I don’t think it is that I am an inherently interesting person, or any more interesting than anyone else. I think it is the fact that I am honest with myself, that I don’t pull any punches. By delving deep into the darkest corners of my soul, I open my world up and let people inside. It’s actually quite frightening if I really think about it, but I think it is this openness that allows people to really connect with me. It underscores the fact that we are all human, no matter what our skin color might be or where we were raised, and we all experience the same emotions. When you read about someone else’s inner self, I think you recognize a bit of your own self in there, and it fosters a feeling of closeness.

Having realized that people actually enjoy reading Liminality, I moved on to the next logical conclusion: that it’s OK if I’m not like other people. I am not the Marmot. I am not the Flying Yangban. I am not Oranckay. They are all intelligent and eloquent individuals, and they offer valuable insights into Korea everyday on their blogs. I respect and admire them for what they do, but I am not them. I am me, and that’s OK.

Yeah, I know, I sound like some correspondence-course self-help guru, right? You wouldn’t be at all surprised if I turned to the mirror and said (with a slight lisp), “I’m good enough, I’m smart enough, and—gosh darn it—people like me.” Well, sappy as it may sound, I needed to realize that this week. I needed to realize that it’s OK to be me.

From the shadows of my identity crisis last week I posed questions to the silence, and no answers returned. Am I losing my way? Who am I becoming? Is there even any point to what I do? At that point in time and in that state of mind, I could not foresee a day when I would find the answers to these questions. Today, however, I can tell you that I do have the answers—or, at the least, I realize that I was asking the wrong questions. I am not losing my way, I am blazing a trail. I don’t know who exactly I am becoming, but whoever it is it will be me, and I’m OK with that. There is a point to what I do, not in spite of the fact that it’s not what others are doing, but because of it. No one else can do exactly what I do, and that’s why it’s important. That’s why I need to keep doing it.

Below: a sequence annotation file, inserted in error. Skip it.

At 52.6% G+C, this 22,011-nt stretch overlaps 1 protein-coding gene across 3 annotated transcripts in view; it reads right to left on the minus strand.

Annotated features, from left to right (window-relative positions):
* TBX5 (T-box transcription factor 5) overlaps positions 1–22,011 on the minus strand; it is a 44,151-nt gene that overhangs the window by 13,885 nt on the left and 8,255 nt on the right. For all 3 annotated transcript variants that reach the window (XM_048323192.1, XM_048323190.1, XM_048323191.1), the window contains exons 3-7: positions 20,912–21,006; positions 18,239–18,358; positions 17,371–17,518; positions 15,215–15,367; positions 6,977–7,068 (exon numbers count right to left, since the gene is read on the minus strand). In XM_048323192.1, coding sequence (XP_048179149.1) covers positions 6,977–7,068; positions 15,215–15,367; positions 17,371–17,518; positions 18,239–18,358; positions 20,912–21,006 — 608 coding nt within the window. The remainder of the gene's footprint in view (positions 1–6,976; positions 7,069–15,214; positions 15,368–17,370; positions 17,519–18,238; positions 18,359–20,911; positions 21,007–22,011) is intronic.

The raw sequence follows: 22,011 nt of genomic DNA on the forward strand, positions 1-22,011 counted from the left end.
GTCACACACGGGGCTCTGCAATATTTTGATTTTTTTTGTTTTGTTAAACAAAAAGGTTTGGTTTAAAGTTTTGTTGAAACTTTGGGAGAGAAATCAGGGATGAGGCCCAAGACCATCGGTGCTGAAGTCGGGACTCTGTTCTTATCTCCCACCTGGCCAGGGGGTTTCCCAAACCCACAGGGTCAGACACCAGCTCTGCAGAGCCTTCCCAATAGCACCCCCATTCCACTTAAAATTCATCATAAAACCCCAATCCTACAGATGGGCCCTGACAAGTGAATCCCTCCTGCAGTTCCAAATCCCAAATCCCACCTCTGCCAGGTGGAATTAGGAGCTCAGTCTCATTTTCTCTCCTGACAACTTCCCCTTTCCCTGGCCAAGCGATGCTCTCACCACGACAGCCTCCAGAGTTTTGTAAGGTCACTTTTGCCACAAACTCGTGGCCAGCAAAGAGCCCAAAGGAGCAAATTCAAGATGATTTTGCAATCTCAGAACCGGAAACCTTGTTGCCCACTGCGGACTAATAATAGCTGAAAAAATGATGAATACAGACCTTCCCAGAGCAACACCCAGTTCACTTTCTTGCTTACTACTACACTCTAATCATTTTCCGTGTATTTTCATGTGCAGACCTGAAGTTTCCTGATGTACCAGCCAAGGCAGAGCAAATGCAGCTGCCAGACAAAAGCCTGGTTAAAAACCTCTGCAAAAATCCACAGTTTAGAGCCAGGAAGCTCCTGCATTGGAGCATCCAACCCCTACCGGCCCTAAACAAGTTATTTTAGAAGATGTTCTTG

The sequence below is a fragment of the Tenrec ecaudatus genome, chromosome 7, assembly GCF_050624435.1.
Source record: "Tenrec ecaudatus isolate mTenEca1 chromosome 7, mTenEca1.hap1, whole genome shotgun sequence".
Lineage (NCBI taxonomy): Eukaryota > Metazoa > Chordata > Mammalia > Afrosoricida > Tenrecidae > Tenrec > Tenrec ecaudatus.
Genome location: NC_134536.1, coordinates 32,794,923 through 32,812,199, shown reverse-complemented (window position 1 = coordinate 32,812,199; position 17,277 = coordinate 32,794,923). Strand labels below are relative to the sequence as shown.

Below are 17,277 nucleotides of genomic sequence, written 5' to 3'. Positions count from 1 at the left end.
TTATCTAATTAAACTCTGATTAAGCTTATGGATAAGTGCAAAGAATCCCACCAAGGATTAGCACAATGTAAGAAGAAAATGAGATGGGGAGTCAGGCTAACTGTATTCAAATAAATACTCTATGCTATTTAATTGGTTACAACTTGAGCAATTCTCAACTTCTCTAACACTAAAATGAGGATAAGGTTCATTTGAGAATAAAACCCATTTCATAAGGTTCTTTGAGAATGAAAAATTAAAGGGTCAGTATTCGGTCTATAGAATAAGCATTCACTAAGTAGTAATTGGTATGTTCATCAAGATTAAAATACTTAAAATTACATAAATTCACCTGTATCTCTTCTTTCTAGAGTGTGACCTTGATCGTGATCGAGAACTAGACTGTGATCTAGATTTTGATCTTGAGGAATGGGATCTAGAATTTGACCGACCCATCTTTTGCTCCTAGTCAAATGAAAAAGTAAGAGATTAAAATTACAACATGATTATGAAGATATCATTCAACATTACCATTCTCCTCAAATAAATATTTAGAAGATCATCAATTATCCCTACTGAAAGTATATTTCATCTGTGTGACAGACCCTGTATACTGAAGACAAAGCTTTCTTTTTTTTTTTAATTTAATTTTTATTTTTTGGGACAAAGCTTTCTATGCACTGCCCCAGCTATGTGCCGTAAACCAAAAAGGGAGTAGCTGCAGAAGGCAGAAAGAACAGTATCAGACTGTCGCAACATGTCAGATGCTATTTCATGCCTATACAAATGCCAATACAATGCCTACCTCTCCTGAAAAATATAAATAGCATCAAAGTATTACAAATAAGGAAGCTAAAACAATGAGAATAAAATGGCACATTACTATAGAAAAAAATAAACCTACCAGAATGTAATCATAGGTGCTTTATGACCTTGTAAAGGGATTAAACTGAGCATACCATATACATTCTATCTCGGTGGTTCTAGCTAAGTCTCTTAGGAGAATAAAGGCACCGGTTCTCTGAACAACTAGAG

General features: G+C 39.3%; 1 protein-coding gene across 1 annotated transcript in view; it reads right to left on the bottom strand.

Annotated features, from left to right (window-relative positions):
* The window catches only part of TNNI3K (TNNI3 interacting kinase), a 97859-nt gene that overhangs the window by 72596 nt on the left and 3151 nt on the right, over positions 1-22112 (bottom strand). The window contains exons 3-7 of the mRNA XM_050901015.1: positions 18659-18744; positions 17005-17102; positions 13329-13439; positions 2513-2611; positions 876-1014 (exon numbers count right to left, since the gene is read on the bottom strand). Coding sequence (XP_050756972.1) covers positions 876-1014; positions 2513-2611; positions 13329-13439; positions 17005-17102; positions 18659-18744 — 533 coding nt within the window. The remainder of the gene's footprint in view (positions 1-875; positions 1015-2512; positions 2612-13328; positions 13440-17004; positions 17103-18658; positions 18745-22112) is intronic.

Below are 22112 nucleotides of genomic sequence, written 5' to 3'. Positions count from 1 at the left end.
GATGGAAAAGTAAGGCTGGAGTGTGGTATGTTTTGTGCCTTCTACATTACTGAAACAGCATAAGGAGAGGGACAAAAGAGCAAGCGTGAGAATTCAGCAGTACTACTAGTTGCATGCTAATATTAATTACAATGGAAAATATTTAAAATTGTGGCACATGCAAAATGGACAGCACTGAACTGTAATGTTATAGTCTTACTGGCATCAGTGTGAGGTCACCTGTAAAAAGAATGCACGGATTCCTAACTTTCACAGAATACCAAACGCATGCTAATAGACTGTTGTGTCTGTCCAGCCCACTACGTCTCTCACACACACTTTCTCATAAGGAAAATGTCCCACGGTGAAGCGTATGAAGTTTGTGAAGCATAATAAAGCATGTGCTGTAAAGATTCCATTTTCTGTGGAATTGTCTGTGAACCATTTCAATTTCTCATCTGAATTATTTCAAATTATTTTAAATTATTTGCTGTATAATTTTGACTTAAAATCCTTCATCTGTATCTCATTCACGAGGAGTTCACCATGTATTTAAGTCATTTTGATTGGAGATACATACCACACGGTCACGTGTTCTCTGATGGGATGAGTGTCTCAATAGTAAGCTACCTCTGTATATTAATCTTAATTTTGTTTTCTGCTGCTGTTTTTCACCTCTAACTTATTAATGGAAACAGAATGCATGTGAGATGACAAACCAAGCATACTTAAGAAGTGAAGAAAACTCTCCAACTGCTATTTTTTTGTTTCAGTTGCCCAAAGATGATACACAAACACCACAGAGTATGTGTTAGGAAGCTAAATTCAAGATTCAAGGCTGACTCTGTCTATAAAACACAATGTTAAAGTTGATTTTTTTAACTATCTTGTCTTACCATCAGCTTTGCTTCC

There. I’ve said what I wanted to say, and now I feel like a big sap. Still, though self-affirmation may not be nearly as hip as blinding depression, it sure feels a heck of a lot better. And I figured that I would finish what I started—I chronicled the depths of my crisis, it is only natural that I should show its resolution as well. There will most likely be days when I will again question myself and my purpose in this world, and when those times come I hope I can look back on today and this entry and remember what it felt like to believe—to know—that everything is going to be OK.

Finally, I want to express my thanks to everyone who had kind words about Liminality and my writing. I made it a point to respond to each e-mail I received, but I just wanted to say it again—to everyone who wrote me, your comments meant more to me than you know. Thank you so very much.